After a season where the Raiders went a perfect 12-0 in the Great Northern Conference, the team does bring back seven letter winners but, in reality, only two of those players –– Tanner Hraby and Charlie Gierl –– logged major minutes and a third, Nick Steliga, got more playing time last year than the rest of the returning crew.

The group saw some important growth during summer tournaments and summer league and Brown said creating competition was an important part of the week-one practices as the team gears up for another challenging 24-game regular season.

The start of the season will be no picnic as Medford opens with three games in four days, starting Friday, Dec. 1 when the Raiders host GNC rival Lakeland at 7:15 p.m. The following afternoon the Raiders have a 3 p.m. tip at Chippewa Falls, one of the four teams that beat Medford last year, and then perennial WIAA Division 2 power Onalaska is at Raider Hall on Monday, Dec. 4. On Dec. 8, Medford visits Mosinee, the pre-season favorite to win the conference.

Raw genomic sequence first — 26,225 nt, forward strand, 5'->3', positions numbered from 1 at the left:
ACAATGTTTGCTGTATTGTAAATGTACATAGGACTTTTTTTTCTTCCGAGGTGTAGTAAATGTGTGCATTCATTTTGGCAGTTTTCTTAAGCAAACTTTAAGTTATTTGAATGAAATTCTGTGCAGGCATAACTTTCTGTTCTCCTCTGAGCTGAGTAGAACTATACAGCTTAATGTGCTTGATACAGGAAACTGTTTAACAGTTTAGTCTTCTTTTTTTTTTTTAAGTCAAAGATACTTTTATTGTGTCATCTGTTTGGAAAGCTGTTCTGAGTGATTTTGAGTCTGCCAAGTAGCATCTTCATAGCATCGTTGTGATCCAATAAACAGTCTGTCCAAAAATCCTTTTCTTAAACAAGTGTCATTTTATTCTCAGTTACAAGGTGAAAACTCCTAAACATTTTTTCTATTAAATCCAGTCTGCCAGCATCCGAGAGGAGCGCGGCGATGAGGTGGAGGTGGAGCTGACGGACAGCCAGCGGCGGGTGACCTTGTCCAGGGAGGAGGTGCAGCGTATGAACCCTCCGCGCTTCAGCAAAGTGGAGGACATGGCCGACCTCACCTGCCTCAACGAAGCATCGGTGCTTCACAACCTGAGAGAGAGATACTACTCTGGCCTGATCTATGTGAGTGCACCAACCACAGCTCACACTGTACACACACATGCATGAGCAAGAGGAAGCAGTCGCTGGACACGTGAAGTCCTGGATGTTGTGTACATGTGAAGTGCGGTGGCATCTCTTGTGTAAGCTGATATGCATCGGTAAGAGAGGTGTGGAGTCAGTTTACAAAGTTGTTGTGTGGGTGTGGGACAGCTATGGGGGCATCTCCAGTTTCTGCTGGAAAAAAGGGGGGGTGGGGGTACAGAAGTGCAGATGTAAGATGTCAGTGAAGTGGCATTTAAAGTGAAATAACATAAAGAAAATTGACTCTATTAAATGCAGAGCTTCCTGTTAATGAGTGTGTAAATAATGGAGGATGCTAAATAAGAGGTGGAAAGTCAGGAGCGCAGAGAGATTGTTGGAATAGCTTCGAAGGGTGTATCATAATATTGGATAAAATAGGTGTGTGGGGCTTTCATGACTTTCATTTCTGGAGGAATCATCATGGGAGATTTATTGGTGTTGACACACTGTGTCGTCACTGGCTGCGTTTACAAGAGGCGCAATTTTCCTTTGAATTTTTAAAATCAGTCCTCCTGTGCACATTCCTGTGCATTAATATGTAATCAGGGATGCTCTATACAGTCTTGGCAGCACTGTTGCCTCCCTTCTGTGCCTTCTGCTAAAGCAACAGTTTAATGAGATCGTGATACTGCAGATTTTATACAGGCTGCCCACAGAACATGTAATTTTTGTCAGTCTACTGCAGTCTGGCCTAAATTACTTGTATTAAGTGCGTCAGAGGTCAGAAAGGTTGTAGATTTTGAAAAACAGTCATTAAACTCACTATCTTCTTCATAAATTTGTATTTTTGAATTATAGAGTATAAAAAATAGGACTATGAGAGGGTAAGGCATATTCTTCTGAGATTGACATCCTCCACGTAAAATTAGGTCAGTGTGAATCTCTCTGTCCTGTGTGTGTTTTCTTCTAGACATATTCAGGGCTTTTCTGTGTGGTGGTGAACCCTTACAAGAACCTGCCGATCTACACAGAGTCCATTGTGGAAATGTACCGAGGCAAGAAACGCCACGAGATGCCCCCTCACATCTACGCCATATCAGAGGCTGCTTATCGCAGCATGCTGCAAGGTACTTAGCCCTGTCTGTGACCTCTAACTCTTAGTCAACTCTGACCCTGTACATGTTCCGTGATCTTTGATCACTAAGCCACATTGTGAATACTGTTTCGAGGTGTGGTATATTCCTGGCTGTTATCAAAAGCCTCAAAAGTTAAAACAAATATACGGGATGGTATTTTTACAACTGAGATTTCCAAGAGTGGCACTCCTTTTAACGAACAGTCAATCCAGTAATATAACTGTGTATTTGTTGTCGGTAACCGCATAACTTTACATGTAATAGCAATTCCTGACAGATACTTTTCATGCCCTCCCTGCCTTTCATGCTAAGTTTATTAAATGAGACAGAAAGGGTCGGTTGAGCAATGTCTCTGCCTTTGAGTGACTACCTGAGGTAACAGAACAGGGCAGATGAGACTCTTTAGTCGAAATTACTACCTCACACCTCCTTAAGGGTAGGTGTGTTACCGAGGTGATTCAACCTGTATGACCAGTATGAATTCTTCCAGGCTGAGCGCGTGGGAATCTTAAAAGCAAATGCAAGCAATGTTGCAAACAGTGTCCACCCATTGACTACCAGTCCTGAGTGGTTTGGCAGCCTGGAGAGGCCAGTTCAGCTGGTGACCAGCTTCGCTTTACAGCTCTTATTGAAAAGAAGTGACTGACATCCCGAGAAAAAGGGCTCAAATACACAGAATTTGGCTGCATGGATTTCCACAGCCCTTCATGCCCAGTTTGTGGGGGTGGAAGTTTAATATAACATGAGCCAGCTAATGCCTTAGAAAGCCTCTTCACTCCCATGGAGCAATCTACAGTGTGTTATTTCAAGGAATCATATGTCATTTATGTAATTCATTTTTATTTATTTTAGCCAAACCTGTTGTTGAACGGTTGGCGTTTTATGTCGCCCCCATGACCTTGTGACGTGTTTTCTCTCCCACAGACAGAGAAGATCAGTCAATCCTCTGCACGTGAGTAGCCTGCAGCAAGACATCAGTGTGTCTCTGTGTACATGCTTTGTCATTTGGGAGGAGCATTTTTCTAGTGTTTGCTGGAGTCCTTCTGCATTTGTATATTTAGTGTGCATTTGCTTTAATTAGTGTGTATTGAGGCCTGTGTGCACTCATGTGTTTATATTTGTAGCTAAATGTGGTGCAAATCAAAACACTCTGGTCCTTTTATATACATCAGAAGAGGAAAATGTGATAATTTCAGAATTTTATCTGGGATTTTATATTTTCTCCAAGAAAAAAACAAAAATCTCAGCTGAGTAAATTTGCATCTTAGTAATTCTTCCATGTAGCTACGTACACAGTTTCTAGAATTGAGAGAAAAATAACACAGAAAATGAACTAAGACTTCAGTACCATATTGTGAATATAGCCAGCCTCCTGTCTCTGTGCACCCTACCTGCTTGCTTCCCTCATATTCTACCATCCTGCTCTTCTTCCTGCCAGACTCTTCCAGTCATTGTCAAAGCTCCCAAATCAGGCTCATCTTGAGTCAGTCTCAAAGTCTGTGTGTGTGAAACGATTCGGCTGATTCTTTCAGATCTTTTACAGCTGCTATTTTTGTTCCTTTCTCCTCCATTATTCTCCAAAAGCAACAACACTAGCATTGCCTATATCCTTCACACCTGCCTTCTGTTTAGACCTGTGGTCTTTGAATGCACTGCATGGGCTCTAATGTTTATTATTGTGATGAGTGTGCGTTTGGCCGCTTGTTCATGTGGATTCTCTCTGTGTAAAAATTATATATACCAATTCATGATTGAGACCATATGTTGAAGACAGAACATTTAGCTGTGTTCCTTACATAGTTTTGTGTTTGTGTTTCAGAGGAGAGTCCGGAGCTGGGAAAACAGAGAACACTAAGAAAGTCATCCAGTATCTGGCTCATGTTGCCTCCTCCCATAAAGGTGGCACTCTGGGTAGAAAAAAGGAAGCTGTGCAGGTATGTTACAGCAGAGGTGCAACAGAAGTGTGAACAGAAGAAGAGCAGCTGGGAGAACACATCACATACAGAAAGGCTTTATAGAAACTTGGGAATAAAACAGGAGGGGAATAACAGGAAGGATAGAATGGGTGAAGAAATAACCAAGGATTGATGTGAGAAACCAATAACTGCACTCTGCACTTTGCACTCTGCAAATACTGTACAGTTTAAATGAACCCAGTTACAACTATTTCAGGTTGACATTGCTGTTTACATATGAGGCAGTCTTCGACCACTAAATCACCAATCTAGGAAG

Medford’s opening roster features eight seniors and two juniors who figure to eat up the vast majority of court time.

The senior class includes Hraby, Steliga, Logan Gubser, Conner Klingbeil, Carson Carbaugh, Brayden Balciar, Owen Stockwell and Isaac Kautzer.

The headliner is Hraby, a unanimous All-GNC selection by the league’s coaches last winter, who took his game up a notch in the off-season and seized his opportunity to be Medford’s go-to guy with the departures of four starters, all of whom were All-GNC award winners at some level. Hraby has been with the varsity since his freshman season.

Always known as a solid outside shooter, it’s his quickness and ability to see the floor that will serve as the catalyst for Medford wanting to play as fast as it ever has this season. Hraby averaged 14 points, 3.0 rebounds, 2.5 assists and 1.3 steals per game last year.